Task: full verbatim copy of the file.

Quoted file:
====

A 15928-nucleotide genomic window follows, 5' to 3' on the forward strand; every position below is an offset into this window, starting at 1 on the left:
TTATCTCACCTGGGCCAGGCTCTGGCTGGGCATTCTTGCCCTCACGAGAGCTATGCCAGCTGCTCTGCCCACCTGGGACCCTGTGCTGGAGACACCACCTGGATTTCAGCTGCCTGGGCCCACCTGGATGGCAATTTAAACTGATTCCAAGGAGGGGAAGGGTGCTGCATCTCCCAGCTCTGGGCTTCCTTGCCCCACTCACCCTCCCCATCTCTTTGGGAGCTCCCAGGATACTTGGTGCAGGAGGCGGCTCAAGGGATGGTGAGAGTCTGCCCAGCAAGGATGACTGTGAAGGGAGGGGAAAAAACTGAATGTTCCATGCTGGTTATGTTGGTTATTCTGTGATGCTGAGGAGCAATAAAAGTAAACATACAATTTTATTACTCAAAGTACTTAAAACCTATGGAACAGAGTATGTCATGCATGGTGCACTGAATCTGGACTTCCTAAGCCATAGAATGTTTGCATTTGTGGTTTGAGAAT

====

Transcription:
A 15928-nucleotide genomic window follows, 5' to 3' on the forward strand; every position below is an offset into this window, starting at 1 on the left:
TTATCTCACCTGGGCCAGGCTCTGGCTGGGCATTCTTGCCCTCACGAGAGCTATGCCAGCTGCTCTGCCCACCTGGGACCCTGTGCTGGAGACACCACCTGGATTTCAGCTGCCTGGGCCCACCTGGATGGCAATTTAAACTGATTCCAAGGAGGGGAAGGGTGCTGCATCTCCCAGCTCTGGGCTTCCTTGCCCCACTCACCCTCCCCATCTCTTTGGGAGCTCCCAGGATACTTGGTGCAGGAGGCGGCTCAAGGGATGGTGAGAGTCTGCCCAGCAAGGATGACTGTGAAGGGAGGGGAAAAAACTGAATGTTCCATGCTGGTTATGTTGGTTATTCTGTGATGCTGAGGAGCAATAAAAGTAAACATACAATTTTATTACTCAAAGTACTTAAAACCTATGGAACAGAGTATGTCATGCATGGTGCACTGAATCTGGACTTCCTAAGCCATAGAATGTTTGCATTTGTGGTTTGAGAAT